After the Mao series, Yin Zhaoyang moves through an expressionist phase related to the “Youth Cruelty” series, in a sculpture entitled “The Twilight of A Man.” The sculpture carries a more extreme visceral aspect as a decaying figure represented in three-dimensions, a ghoulish figure verging on a kind of existential euphoria. “The Twilight of A Man” is a kind of installation in which a skeletal figure in resin and plastic is covered with clay and wax. Over a duration of time, a welding torch is used to disintegrate the figure. By the conclusion of the exhibition, most of what remains is the skeletal armatures. In the original installation, the artist mounted paintings of “the poet” around the two sculptural figures – one male, the other female –that were presented as a tableau. The poet represented a youthful ideal that has been cast to the winds of fate. From a Western perspective, “In the Twilight of A Man” may be read as a work about vanitas given to overt narcissism and self-indulgence. Yet Chinese viewers may see this work as a re-emergence of conflict between the collective and individual self still struggling for resolution – a perennial theme that infuses most of the artist’s work. (7) Philosophically, the crux of the problem resides here. One might argue that within our postmodern globalized era of high transition, there is no resolution. The belief in resolution was the tragedy of the twentieth century. Through Freud, we learned that Oedipus believed in a perennial search, insisting that a resolution could be found, that opposites could find synchronicity, and that contrasting antipodes could become one. If postmodernism has any meaning in terms of actuality, it is this — opposites cannot be forced into a resolution. Instead, we might discover a fresh perspective on time within history through the suspension of opposites within a similar field of energy. On the surface this may sound more like Lao-tse than postmodernism, but in the case of Yin Zhaoyang’s “In the Twilight of A Man,” we might consider the absence of resolution within the realm of the poet. Is absence, after all, not the poet’s concern? To seek the moment of emptiness within nature through the passing of time and to sense through feeling that exhilarating instant. “In the Twilight of A Man,” what is left in the end is only the absence, the non-being of nature and the given forces that manifest its construction. The message that transmits in Yin Zhaoyang’s installation is the embodiment of poetry as a force that emanates through the momentary physical self.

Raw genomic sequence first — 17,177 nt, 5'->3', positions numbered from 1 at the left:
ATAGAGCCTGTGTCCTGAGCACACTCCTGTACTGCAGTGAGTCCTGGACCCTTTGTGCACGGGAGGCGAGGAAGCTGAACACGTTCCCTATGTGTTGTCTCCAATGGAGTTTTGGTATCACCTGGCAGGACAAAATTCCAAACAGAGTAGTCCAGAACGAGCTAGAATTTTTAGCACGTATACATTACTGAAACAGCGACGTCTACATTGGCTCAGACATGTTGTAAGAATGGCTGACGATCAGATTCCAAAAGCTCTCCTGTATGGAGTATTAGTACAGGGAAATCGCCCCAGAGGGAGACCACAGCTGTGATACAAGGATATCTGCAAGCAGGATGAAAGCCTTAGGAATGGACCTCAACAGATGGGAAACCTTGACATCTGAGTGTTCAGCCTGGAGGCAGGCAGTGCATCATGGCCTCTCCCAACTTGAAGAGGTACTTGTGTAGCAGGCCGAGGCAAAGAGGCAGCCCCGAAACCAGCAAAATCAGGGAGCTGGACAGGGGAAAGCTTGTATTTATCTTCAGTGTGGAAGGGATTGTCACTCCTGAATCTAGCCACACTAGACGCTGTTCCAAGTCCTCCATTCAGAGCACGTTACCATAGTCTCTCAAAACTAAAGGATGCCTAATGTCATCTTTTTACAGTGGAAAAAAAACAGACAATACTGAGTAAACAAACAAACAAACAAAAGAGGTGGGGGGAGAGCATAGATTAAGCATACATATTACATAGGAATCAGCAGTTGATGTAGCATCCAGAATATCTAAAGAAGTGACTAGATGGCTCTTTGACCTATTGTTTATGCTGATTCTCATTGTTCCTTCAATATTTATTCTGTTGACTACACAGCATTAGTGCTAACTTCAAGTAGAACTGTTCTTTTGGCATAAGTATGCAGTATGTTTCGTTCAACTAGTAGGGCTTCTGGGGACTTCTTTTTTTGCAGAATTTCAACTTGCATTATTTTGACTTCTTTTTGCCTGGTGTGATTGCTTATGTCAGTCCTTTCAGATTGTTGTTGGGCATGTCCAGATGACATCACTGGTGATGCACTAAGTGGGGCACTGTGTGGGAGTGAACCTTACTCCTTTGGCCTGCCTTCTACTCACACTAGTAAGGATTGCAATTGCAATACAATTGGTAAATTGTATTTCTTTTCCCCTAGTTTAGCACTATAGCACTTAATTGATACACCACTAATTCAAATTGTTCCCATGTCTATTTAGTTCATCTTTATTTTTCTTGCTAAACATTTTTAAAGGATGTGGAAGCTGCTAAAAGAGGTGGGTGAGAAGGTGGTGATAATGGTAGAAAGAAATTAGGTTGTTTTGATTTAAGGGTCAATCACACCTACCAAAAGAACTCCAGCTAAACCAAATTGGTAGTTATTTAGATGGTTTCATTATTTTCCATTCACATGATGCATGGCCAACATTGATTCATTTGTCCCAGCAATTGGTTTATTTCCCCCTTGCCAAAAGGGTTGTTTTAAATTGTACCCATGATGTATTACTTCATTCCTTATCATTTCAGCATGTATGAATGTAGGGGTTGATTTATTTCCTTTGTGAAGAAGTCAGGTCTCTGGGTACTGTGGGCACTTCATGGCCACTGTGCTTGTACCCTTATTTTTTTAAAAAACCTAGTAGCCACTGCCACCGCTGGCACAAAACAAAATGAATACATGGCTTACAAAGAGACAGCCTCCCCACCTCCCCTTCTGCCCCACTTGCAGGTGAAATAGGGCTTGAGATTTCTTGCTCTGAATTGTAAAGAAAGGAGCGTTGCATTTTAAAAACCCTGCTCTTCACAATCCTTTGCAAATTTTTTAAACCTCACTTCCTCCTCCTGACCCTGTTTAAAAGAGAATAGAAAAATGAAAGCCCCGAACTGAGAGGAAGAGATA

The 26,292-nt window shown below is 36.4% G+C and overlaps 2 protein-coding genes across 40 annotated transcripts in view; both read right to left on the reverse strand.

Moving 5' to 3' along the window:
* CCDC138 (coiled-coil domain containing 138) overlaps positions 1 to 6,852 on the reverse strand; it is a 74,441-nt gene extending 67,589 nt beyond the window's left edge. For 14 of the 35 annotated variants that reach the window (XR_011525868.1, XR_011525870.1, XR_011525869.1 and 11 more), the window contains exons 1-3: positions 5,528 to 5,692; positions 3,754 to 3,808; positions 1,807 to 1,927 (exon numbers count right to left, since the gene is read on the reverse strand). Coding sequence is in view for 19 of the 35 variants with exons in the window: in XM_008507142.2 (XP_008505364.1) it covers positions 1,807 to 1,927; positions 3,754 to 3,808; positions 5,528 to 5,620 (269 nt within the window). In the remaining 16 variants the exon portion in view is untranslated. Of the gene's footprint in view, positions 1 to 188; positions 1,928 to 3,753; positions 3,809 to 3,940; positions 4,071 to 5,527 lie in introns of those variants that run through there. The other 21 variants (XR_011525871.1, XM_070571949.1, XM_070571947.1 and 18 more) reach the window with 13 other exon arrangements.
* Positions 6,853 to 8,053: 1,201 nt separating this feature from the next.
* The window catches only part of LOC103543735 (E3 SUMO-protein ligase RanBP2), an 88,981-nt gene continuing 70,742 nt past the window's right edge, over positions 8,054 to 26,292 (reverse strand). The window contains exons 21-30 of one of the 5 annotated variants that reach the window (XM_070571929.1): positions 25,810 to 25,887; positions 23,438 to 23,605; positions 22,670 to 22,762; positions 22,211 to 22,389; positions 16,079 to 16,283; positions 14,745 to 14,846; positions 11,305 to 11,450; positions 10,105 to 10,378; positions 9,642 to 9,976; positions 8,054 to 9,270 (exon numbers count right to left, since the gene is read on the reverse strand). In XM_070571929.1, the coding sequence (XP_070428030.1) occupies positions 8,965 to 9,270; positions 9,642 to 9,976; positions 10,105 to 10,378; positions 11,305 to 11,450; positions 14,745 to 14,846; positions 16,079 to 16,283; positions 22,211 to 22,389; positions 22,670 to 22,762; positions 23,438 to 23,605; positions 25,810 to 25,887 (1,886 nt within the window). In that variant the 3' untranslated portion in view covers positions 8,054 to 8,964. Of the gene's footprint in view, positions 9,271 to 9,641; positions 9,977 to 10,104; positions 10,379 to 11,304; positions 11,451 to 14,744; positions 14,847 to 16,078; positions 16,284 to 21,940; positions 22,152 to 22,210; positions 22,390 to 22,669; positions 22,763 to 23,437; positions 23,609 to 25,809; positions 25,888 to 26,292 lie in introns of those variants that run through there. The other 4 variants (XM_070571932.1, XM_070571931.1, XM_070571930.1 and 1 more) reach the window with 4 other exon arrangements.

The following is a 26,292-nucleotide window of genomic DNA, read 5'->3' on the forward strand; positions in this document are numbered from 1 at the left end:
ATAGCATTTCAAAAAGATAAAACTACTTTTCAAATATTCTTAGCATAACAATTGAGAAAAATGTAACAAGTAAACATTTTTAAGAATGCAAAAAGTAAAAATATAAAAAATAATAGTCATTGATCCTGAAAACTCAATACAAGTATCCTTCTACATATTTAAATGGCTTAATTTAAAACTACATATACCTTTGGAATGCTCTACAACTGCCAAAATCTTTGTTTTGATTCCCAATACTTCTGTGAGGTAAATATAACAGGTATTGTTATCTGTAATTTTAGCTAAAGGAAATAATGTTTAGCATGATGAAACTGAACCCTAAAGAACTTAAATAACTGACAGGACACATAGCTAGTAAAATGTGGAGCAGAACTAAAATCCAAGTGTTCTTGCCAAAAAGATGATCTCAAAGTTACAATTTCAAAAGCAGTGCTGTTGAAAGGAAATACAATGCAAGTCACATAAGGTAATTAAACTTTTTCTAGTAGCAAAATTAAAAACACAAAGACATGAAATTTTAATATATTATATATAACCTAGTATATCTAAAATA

The sign of events as they reveal themselves in historical time is essential in realizing the evolution of nature. This is where the recent paintings and sculpture of Yin Zhaoyang reveal their internal necessity, their passion, and their intention. What began as a series of paintings representing the space of Tian An Men square in 2006 – the space of absence – soon was occupied with people. Gradually within a few months the people gathered into larger and larger crowds of spectators, wanderers, visitors, beggars, and tourists — ordinary people functioning within the space and time of their everyday lives. Eventually, the traditional buildings that identified the familiar square in Beijing in these paintings became a generic space – any square where a large group of people might congregate or stroll, moving in various patterns. The dark sky reveals circular light forms like beams emanating from a planet or a bright star. These paintings are titled “Spectacles.” If the spectacle exists within an open square, then what is the subject of interest? What are the spectators looking at? Perhaps, the spectators are suddenly transformed into a spectacle? The French philosopher Guy Debord discusses in his book, “The Society of the Spectacle” (1968) the essential fact that people in a state of political unrest may either demonstrate against power or they may avoid the problem by looking for diversions to avoid the obvious. (8) Thus, the spectacle, for Debord, is a diversion that averts the problem of power and, in turn, offers relief from the pain of capitalist exploitation. This is when dissatisfaction turns inward in order to avoid the politics of power. This may range anywhere from a watching television to watching a parade or entering into a space where other people have gathered, even when no demonstration is imminent. But the force of the crowd can turn instantly from passivity to anger, from an apparent peaceful gathering to a raging mob scene. One might say that the crowd is fundamentally neutral, but the political circumstances are not. The context of what is happening within the psycho-sociological construct of a society at any given time can become volatile. Passivity moves towards activism, and power responds, always with a crushing blow, which becomes the signifier of its fragility in the face of time.